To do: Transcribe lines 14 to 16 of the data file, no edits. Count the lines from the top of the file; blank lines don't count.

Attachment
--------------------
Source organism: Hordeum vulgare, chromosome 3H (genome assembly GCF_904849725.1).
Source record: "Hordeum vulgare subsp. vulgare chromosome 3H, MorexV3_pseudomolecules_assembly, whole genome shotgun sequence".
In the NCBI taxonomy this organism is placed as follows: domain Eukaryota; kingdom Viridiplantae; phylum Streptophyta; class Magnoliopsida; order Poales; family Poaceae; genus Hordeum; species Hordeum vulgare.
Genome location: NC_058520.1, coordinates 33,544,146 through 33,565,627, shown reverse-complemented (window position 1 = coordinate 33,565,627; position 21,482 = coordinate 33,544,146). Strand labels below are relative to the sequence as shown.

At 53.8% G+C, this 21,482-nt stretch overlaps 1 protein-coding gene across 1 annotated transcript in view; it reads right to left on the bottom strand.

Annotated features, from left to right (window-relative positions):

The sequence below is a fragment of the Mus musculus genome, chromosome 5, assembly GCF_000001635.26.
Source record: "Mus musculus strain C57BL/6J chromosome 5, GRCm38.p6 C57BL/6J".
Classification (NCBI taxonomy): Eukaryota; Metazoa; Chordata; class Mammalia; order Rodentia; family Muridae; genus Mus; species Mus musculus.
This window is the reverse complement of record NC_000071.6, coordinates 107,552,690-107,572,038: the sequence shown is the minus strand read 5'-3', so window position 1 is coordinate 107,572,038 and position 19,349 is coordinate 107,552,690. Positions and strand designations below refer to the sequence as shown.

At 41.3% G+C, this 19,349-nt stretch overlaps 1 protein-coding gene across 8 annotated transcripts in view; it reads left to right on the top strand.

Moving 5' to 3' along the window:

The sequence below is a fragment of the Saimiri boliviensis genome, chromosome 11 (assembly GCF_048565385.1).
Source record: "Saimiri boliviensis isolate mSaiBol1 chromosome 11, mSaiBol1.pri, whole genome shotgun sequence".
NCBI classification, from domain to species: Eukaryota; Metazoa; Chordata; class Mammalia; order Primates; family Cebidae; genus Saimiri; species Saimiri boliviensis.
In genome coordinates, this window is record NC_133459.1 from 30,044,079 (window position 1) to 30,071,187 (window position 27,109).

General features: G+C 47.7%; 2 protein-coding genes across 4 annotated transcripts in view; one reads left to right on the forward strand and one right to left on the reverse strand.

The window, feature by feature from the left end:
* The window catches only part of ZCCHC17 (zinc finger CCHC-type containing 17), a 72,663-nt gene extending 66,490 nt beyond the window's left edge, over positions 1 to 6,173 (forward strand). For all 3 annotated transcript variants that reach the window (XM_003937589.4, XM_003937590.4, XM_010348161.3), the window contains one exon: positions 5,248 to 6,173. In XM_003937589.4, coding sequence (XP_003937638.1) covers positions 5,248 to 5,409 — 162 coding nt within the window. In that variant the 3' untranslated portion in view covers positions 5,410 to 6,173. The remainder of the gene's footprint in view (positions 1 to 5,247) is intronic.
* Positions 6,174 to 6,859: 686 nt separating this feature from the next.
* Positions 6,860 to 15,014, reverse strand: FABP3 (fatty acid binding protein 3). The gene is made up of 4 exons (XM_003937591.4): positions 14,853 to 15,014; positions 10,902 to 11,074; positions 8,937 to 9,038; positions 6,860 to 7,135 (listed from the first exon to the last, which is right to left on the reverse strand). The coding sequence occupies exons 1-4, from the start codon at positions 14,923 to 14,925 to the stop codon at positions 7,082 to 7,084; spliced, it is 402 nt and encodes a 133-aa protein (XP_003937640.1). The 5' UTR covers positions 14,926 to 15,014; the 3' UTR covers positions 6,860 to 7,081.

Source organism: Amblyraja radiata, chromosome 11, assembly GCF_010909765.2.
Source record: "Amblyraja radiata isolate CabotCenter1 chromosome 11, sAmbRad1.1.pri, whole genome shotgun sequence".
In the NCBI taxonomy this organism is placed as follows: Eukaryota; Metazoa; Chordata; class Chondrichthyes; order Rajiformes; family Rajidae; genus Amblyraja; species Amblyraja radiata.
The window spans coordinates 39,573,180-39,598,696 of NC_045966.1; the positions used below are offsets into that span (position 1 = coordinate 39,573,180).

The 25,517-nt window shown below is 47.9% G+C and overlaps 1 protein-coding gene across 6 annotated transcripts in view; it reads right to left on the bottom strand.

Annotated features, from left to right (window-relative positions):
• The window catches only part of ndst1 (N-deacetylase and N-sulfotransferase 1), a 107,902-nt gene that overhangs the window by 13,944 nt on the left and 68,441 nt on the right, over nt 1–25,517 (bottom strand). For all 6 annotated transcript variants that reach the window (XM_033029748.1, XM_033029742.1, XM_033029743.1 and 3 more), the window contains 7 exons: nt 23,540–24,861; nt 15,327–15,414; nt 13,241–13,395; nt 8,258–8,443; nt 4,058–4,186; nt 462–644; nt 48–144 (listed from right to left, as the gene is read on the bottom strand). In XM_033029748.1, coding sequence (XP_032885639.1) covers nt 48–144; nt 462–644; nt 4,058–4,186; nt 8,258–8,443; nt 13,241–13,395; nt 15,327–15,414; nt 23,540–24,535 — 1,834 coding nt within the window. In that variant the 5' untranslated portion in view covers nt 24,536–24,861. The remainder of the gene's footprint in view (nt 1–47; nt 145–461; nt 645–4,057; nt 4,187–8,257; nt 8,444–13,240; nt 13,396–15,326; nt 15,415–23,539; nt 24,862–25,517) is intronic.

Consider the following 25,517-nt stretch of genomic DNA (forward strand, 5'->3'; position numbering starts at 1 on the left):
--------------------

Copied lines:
Source record: "Saimiri boliviensis isolate mSaiBol1 chromosome 11, mSaiBol1.pri, whole genome shotgun sequence".
NCBI classification, from domain to species: Eukaryota; Metazoa; Chordata; class Mammalia; order Primates; family Cebidae; genus Saimiri; species Saimiri boliviensis.
In genome coordinates, this window is record NC_133459.1 from 30,044,079 (window position 1) to 30,071,187 (window position 27,109).